FOXBOROUGH — On the surface, it seemed like a spontaneous reaction.
When Jerry Bengtson scored the Revolution’s first goal of the season in the 62d minute of last Saturday’s season-opening 1-0 victory at Chicago, the native Honduran ran to the corner of the pitch at Toyota Park and signaled for his teammates to join him in celebration.
Kelyn Rowe, who was credited with an assist, and Juan Toja, who should have been credited with a secondary assist but was not, partook in Bengtson’s interpretation of a traditional Honduran dance, which wound up being not so spontaneous after all.
“Yeah, we planned it,’’ Toja said Wednesday after the Revolution practiced at Gillette Stadium in preparation for Saturday’s game against the Philadelphia Union in Chester, Pa.
“Jerry explained to me how to do the dance,’’ Toja said. “He showed me some videos of it on YouTube and he told me, ‘I’m going to score and when I score, we’re going to celebrate.’ I told the guys, ‘If we score, this is what we’re going to do. So if you want to come over and celebrate with us, that’s what we’re going to do.’
“We scored and we did it, so it was fun.’’
The only thing that seemed to put a damper on the moment was when Toja went unrecognized by the official scorer for assisting on Bengtson’s goal.
“I’m still shocked by it,’’ said Revolution coach Jay Heaps, who said the team appealed to Major League Soccer to have Toja reconsidered for an assist. “I will argue that one, because the ability for him to take it out of the air, take two touches, and lay a perfectly weighted ball, so that Kelyn could then hit a one-time ball is [amazing].’’
Rowe took Toja’s touch pass and lofted a perfect chip over the Fire’s back line to Bengtson, who headed it home for the only goal of the match.
“I know what the ruling is, they want Marco Etcheverry and Steve Ralston [the MLS career assists leader with 135] never to be touched for assists ever again,’’ Heaps joked. “Because back in the day, I’m pretty sure if you even breathed on a second pass, you got an assist.
“But they were being a little bit harsh,’’ Heaps said, turning serious. “I think Juan, without question, deserves an assist on that goal.’’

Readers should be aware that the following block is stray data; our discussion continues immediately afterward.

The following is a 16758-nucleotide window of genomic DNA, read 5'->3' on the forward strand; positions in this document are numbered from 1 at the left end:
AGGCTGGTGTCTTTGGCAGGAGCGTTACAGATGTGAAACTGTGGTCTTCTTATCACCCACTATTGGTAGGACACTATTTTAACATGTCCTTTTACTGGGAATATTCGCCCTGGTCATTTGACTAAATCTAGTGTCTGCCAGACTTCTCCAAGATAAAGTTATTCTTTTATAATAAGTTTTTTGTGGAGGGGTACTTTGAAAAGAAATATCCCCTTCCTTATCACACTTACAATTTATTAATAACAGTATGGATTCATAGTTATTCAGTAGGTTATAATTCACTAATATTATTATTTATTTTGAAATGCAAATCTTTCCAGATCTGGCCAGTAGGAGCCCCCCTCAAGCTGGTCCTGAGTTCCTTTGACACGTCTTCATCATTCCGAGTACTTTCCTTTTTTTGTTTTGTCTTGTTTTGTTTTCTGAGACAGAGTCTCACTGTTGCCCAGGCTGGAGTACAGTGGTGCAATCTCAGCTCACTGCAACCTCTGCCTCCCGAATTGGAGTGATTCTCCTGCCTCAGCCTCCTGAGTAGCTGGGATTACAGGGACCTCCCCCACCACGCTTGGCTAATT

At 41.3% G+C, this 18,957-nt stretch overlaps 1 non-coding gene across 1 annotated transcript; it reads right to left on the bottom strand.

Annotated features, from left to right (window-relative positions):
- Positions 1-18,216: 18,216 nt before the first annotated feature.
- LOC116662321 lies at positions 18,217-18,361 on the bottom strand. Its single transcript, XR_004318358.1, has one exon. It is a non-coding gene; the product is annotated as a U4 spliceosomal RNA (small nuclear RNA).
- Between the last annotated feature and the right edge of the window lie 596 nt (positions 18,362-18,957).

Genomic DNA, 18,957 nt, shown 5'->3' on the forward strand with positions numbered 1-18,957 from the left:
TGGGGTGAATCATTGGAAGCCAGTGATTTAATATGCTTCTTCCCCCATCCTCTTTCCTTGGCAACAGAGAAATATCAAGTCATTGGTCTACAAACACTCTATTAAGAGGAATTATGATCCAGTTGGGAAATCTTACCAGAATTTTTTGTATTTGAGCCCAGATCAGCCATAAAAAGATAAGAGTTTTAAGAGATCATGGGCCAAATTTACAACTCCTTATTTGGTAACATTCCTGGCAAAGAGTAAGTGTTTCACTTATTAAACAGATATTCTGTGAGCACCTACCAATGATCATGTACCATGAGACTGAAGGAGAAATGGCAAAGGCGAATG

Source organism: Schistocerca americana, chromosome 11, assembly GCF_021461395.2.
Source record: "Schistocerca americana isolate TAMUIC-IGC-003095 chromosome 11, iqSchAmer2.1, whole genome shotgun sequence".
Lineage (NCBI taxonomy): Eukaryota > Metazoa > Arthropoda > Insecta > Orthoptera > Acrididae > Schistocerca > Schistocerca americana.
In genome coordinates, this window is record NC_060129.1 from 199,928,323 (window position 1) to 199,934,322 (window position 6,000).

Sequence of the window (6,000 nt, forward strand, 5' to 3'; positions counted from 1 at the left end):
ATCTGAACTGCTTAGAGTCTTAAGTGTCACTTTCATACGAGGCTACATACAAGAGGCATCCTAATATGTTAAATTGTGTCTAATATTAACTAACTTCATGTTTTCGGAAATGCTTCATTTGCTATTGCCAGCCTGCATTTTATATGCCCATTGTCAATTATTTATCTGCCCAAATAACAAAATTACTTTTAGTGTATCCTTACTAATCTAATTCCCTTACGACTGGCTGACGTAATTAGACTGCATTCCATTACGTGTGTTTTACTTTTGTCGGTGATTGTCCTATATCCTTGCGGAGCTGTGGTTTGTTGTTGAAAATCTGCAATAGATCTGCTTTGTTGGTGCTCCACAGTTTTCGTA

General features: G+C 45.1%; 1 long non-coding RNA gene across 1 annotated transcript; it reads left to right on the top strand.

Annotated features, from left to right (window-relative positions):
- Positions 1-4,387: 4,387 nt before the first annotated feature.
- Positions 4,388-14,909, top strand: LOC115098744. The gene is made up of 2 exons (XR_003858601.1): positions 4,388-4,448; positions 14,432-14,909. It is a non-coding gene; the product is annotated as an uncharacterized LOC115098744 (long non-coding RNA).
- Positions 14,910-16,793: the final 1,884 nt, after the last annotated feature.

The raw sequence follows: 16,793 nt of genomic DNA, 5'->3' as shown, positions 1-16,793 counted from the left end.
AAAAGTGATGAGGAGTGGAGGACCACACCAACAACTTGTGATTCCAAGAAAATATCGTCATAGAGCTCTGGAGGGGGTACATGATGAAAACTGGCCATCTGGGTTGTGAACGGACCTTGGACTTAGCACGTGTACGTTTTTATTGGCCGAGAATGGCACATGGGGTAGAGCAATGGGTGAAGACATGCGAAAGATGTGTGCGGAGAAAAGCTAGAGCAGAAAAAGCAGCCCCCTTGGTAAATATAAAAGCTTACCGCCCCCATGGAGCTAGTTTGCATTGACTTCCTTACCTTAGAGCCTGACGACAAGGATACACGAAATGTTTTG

The play, though, served as an example why the Revolution added Toja to their roster in August. A 27-year-old midfielder from Bogota, Toja last played in the MLS in 2008 with FC Dallas, where in two seasons he scored eight goals and had three assists in 43 games (42 starts), becoming a two-time MLS All-Star and fan favorite for his flamboyant shoulder-length hair and gritty attacking style.
Toja seemed like a perfect fit when he became available after spending four years playing in Europe.
“He’s an attacking player and he can break down defenses and he can score and he can set up goals. Those guys are hard to find,’’ said Revolution general manager Michael Burns. “That, coupled with his previous experience in the MLS, knowing the league, knowing the landscape, and speaking English, didn’t hurt.
“I’m not saying that was the deciding factor, but the fact he had been in the league, been around, and knows the league inside and out, those qualities are hard to find.’’
Toja’s fitness level was limited by back issues when he first joined the Revolution, which curtailed his playing time to five games. He went with the team to training camp in Tucson, where he was hampered by a knee injury, but has steadily improved and has begun to regain the form that made him famous with FC Dallas.
“I left [the MLS] in 2008, so it was fun but at the same time it was a lot of responsibility,’’ Toja said. “In my case, I left a pretty good image when I was playing here. I was so much younger and I was playing good and I went to Europe, so now this is a second challenge to show that I’m the same player.’’
That much was evident in the season opener, in which Toja logged 79 minutes in his first MLS start in five years.
“He’s got very good awareness,’’ Heaps said. “He did a very good job of not only playing that false nine but putting pressure on their center midfielder and also denying space to their center back. He did a nice job of taking away two players when he pressures.
“But when he gets the ball, that’s where he really shows some of his class and his ability to play one-touch balls and two-touch balls and create space for players. He does work the dirty areas and he sees the field and he knows the game. That’s what we want from him.’’
Toja seemed deserving of an assist on New England’s first goal of the season. “Yeah, I know,’’ he said.
What was important to Toja, though, was that Bengtson and Rowe invited him to join the celebration. The next time Revolution score, he hopes to make it a Toja party.
“We have a great team of great guys,’’ he said. “With those celebrations, we have a lot of fun. That means we have a lot of chemistry between us and it was our first game and we showed some interesting things and we have to keep doing those things to keep getting better.’’